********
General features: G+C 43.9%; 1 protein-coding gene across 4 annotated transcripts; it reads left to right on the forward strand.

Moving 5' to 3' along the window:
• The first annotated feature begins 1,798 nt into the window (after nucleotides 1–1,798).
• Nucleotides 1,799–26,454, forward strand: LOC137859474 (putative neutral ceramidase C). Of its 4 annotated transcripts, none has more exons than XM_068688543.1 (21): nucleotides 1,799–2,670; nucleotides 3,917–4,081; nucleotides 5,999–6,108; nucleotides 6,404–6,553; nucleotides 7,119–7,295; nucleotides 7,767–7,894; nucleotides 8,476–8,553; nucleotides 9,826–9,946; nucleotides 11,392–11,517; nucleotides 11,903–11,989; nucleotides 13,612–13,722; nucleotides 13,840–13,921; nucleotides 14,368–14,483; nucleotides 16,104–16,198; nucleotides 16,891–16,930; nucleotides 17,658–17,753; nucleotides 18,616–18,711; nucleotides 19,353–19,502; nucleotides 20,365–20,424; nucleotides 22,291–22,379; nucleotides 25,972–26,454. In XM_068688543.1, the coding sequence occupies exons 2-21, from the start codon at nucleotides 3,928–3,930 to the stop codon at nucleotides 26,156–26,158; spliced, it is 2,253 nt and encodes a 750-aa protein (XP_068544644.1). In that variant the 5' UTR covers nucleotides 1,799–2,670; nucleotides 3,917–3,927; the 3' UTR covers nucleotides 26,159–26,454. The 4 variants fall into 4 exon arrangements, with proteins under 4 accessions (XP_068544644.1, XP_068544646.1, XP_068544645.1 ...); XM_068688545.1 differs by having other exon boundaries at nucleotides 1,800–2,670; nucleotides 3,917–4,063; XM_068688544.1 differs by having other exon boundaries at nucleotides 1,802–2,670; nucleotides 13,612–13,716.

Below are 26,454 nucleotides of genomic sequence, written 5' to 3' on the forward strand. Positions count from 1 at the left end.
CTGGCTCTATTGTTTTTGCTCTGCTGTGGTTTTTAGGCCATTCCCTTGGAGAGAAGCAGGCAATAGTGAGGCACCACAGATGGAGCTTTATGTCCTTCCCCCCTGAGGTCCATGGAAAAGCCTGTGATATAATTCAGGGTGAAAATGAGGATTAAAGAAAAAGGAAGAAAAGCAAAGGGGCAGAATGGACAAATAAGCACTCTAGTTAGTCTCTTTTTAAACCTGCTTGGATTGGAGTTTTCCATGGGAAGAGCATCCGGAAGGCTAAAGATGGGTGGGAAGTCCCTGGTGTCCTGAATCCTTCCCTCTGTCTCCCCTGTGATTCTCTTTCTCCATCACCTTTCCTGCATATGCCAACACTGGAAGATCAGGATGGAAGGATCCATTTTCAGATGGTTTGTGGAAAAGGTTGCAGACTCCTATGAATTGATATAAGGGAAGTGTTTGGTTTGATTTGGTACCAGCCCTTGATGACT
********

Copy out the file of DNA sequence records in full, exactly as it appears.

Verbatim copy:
General features: G+C 43.9%; 1 protein-coding gene across 4 annotated transcripts; it reads left to right on the forward strand.

Moving 5' to 3' along the window:
• The first annotated feature begins 1,798 nt into the window (after nucleotides 1–1,798).
• Nucleotides 1,799–26,454, forward strand: LOC137859474 (putative neutral ceramidase C). Of its 4 annotated transcripts, none has more exons than XM_068688543.1 (21): nucleotides 1,799–2,670; nucleotides 3,917–4,081; nucleotides 5,999–6,108; nucleotides 6,404–6,553; nucleotides 7,119–7,295; nucleotides 7,767–7,894; nucleotides 8,476–8,553; nucleotides 9,826–9,946; nucleotides 11,392–11,517; nucleotides 11,903–11,989; nucleotides 13,612–13,722; nucleotides 13,840–13,921; nucleotides 14,368–14,483; nucleotides 16,104–16,198; nucleotides 16,891–16,930; nucleotides 17,658–17,753; nucleotides 18,616–18,711; nucleotides 19,353–19,502; nucleotides 20,365–20,424; nucleotides 22,291–22,379; nucleotides 25,972–26,454. In XM_068688543.1, the coding sequence occupies exons 2-21, from the start codon at nucleotides 3,928–3,930 to the stop codon at nucleotides 26,156–26,158; spliced, it is 2,253 nt and encodes a 750-aa protein (XP_068544644.1). In that variant the 5' UTR covers nucleotides 1,799–2,670; nucleotides 3,917–3,927; the 3' UTR covers nucleotides 26,159–26,454. The 4 variants fall into 4 exon arrangements, with proteins under 4 accessions (XP_068544644.1, XP_068544646.1, XP_068544645.1 ...); XM_068688545.1 differs by having other exon boundaries at nucleotides 1,800–2,670; nucleotides 3,917–4,063; XM_068688544.1 differs by having other exon boundaries at nucleotides 1,802–2,670; nucleotides 13,612–13,716.

Below are 26,454 nucleotides of genomic sequence, written 5' to 3' on the forward strand. Positions count from 1 at the left end.
CTGGCTCTATTGTTTTTGCTCTGCTGTGGTTTTTAGGCCATTCCCTTGGAGAGAAGCAGGCAATAGTGAGGCACCACAGATGGAGCTTTATGTCCTTCCCCCCTGAGGTCCATGGAAAAGCCTGTGATATAATTCAGGGTGAAAATGAGGATTAAAGAAAAAGGAAGAAAAGCAAAGGGGCAGAATGGACAAATAAGCACTCTAGTTAGTCTCTTTTTAAACCTGCTTGGATTGGAGTTTTCCATGGGAAGAGCATCCGGAAGGCTAAAGATGGGTGGGAAGTCCCTGGTGTCCTGAATCCTTCCCTCTGTCTCCCCTGTGATTCTCTTTCTCCATCACCTTTCCTGCATATGCCAACACTGGAAGATCAGGATGGAAGGATCCATTTTCAGATGGTTTGTGGAAAAGGTTGCAGACTCCTATGAATTGATATAAGGGAAGTGTTTGGTTTGATTTGGTACCAGCCCTTGATGACT